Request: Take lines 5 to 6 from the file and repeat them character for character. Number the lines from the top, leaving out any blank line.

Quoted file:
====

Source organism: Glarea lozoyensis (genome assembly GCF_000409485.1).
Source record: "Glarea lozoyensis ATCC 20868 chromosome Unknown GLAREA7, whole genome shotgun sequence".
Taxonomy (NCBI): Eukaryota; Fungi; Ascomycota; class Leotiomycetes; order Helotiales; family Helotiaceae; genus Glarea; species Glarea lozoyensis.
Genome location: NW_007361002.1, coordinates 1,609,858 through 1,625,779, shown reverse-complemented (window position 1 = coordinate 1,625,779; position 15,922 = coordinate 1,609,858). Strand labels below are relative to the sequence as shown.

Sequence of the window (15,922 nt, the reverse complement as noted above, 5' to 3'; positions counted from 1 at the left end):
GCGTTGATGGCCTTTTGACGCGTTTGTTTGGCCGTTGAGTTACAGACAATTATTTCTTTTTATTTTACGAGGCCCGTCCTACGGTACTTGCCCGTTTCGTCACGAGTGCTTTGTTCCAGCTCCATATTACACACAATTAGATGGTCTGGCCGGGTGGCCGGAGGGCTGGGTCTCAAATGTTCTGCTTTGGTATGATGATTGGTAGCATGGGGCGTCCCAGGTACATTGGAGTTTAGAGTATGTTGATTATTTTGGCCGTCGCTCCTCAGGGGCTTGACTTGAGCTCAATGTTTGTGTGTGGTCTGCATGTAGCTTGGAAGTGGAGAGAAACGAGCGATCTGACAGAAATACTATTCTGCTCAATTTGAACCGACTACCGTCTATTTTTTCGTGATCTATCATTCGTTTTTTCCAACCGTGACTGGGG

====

Sequence of the window (15,922 nt, the reverse complement as noted above, 5' to 3'; positions counted from 1 at the left end):
GCGTTGATGGCCTTTTGACGCGTTTGTTTGGCCGTTGAGTTACAGACAATTATTTCTTTTTATTTTACGAGGCCCGTCCTACGGTACTTGCCCGTTTCGTCACGAGTGCTTTGTTCCAGCTCCATATTACACACAATTAGATGGTCTGGCCGGGTGGCCGGAGGGCTGGGTCTCAAATGTTCTGCTTTGGTATGATGATTGGTAGCATGGGGCGTCCCAGGTACATTGGAGTTTAGAGTATGTTGATTATTTTGGCCGTCGCTCCTCAGGGGCTTGACTTGAGCTCAATGTTTGTGTGTGGTCTGCATGTAGCTTGGAAGTGGAGAGAAACGAGCGATCTGACAGAAATACTATTCTGCTCAATTTGAACCGACTACCGTCTATTTTTTCGTGATCTATCATTCGTTTTTTCCAACCGTGACTGGGG